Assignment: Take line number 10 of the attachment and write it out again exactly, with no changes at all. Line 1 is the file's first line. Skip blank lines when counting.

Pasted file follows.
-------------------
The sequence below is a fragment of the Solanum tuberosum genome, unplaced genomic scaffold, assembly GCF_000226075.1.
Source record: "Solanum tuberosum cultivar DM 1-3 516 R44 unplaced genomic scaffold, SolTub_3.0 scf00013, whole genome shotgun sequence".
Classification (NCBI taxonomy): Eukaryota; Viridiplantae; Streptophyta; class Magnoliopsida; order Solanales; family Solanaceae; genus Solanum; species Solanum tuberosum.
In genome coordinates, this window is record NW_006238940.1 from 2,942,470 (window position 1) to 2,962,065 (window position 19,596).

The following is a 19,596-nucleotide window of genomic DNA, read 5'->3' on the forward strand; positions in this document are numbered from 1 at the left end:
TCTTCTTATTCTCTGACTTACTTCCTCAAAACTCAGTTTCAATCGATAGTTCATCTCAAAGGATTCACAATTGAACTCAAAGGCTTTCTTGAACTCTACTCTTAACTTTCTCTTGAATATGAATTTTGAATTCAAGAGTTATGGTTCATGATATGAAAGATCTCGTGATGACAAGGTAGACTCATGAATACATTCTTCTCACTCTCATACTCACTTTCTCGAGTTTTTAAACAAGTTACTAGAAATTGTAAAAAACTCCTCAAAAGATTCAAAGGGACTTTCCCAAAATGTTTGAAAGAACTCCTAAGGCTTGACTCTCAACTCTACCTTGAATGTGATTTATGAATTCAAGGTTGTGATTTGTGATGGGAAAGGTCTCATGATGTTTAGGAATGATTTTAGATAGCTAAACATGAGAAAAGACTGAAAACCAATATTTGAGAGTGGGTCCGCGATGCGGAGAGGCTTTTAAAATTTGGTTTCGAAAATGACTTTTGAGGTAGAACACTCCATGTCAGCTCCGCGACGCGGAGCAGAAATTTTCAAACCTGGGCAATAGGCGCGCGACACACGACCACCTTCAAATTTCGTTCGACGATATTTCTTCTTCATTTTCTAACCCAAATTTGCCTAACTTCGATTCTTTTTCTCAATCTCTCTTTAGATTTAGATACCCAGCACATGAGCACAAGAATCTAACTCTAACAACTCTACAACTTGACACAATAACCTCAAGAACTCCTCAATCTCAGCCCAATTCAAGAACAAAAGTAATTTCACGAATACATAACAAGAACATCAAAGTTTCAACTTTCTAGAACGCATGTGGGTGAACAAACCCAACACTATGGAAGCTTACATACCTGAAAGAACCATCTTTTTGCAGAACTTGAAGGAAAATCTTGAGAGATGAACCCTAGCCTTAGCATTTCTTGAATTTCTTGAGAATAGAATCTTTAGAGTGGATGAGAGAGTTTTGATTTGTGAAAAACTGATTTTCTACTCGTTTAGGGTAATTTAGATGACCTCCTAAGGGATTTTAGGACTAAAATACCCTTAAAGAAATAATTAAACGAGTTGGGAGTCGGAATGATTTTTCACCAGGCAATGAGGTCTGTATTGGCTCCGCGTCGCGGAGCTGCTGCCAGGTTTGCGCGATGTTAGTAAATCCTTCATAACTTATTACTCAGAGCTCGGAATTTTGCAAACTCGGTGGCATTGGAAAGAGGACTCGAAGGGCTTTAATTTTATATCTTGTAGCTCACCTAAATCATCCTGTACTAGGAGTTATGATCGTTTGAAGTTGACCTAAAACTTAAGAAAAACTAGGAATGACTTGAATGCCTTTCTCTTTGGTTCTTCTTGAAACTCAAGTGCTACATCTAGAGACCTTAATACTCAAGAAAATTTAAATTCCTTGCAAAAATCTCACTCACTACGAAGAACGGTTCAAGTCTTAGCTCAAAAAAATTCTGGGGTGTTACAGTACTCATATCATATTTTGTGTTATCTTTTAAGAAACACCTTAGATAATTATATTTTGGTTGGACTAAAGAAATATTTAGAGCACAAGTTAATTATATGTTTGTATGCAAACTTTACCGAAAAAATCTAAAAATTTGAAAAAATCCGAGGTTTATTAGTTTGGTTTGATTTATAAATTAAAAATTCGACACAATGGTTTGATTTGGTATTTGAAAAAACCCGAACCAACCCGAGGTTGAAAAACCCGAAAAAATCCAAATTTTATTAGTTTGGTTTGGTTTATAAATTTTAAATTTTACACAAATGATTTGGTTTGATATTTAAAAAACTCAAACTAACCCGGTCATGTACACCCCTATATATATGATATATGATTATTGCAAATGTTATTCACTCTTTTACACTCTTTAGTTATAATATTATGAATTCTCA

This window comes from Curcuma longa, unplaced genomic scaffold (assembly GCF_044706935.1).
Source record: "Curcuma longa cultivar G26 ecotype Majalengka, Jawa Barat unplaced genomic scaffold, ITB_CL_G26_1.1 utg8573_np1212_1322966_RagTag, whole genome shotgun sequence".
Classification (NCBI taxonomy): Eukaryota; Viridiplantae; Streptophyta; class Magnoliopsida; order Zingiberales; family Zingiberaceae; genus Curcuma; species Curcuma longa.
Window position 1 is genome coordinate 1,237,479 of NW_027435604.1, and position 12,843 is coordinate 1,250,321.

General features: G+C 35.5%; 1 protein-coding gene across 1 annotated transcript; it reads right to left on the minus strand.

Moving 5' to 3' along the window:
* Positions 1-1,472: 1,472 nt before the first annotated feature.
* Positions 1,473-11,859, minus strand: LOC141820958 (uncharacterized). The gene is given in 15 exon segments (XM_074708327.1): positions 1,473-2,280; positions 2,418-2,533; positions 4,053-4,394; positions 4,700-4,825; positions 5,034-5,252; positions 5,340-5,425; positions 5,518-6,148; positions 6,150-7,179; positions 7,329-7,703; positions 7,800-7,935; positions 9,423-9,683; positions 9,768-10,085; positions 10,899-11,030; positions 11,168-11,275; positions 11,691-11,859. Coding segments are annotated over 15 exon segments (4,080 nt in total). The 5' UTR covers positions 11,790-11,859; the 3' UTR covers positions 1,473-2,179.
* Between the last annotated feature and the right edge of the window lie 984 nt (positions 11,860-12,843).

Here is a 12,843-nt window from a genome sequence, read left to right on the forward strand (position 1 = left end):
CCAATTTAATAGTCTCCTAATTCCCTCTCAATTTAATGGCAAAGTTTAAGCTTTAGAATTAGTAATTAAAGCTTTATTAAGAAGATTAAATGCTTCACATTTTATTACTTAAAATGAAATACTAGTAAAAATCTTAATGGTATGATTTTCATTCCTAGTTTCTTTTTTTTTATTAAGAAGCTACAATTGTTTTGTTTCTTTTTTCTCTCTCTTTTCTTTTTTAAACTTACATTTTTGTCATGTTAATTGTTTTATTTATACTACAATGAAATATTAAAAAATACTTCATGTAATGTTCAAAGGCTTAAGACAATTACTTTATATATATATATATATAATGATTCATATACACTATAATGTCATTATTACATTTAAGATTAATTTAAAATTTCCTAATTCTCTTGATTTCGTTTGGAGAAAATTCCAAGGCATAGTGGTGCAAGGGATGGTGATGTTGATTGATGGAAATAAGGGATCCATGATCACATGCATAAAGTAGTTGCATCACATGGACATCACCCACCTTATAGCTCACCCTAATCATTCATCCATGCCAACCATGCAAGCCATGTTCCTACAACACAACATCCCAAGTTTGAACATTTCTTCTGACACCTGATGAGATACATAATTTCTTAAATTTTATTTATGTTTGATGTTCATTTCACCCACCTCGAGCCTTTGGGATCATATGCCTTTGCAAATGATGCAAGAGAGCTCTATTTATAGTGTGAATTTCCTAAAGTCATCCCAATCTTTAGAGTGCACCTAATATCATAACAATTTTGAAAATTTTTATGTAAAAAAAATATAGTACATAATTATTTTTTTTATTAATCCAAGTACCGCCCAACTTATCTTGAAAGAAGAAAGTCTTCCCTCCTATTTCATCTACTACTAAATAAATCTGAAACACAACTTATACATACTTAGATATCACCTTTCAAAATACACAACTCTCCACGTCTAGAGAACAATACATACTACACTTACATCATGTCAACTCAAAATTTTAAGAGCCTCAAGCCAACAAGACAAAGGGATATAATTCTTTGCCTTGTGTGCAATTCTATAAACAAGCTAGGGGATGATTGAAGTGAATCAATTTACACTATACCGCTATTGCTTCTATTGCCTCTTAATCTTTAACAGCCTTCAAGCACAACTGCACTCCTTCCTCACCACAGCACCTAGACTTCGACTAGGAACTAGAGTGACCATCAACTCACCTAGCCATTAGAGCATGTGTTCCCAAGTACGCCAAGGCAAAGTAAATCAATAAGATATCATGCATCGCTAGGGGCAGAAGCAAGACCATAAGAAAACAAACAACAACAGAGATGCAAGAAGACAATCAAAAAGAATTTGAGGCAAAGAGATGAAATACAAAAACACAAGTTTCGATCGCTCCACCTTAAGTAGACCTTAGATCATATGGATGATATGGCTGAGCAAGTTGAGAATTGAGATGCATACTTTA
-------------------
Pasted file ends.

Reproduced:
Window position 1 is genome coordinate 1,237,479 of NW_027435604.1, and position 12,843 is coordinate 1,250,321.